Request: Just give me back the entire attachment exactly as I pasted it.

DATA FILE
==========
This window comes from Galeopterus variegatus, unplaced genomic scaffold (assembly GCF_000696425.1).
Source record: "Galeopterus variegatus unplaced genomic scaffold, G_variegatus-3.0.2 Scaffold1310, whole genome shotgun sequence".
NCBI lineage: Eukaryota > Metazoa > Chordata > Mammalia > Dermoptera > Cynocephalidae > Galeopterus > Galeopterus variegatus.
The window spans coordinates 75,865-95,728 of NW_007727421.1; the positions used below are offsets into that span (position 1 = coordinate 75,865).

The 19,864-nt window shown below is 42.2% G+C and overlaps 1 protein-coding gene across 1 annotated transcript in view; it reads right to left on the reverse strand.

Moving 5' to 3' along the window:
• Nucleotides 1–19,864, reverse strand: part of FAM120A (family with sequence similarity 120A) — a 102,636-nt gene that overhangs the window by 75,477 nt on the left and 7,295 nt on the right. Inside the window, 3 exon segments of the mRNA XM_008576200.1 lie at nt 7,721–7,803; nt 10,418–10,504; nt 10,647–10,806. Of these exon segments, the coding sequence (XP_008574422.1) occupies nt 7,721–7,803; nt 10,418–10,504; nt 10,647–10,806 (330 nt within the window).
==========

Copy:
This window comes from Galeopterus variegatus, unplaced genomic scaffold (assembly GCF_000696425.1).
Source record: "Galeopterus variegatus unplaced genomic scaffold, G_variegatus-3.0.2 Scaffold1310, whole genome shotgun sequence".
NCBI lineage: Eukaryota > Metazoa > Chordata > Mammalia > Dermoptera > Cynocephalidae > Galeopterus > Galeopterus variegatus.
The window spans coordinates 75,865-95,728 of NW_007727421.1; the positions used below are offsets into that span (position 1 = coordinate 75,865).

The 19,864-nt window shown below is 42.2% G+C and overlaps 1 protein-coding gene across 1 annotated transcript in view; it reads right to left on the reverse strand.

Moving 5' to 3' along the window:
• Nucleotides 1–19,864, reverse strand: part of FAM120A (family with sequence similarity 120A) — a 102,636-nt gene that overhangs the window by 75,477 nt on the left and 7,295 nt on the right. Inside the window, 3 exon segments of the mRNA XM_008576200.1 lie at nt 7,721–7,803; nt 10,418–10,504; nt 10,647–10,806. Of these exon segments, the coding sequence (XP_008574422.1) occupies nt 7,721–7,803; nt 10,418–10,504; nt 10,647–10,806 (330 nt within the window).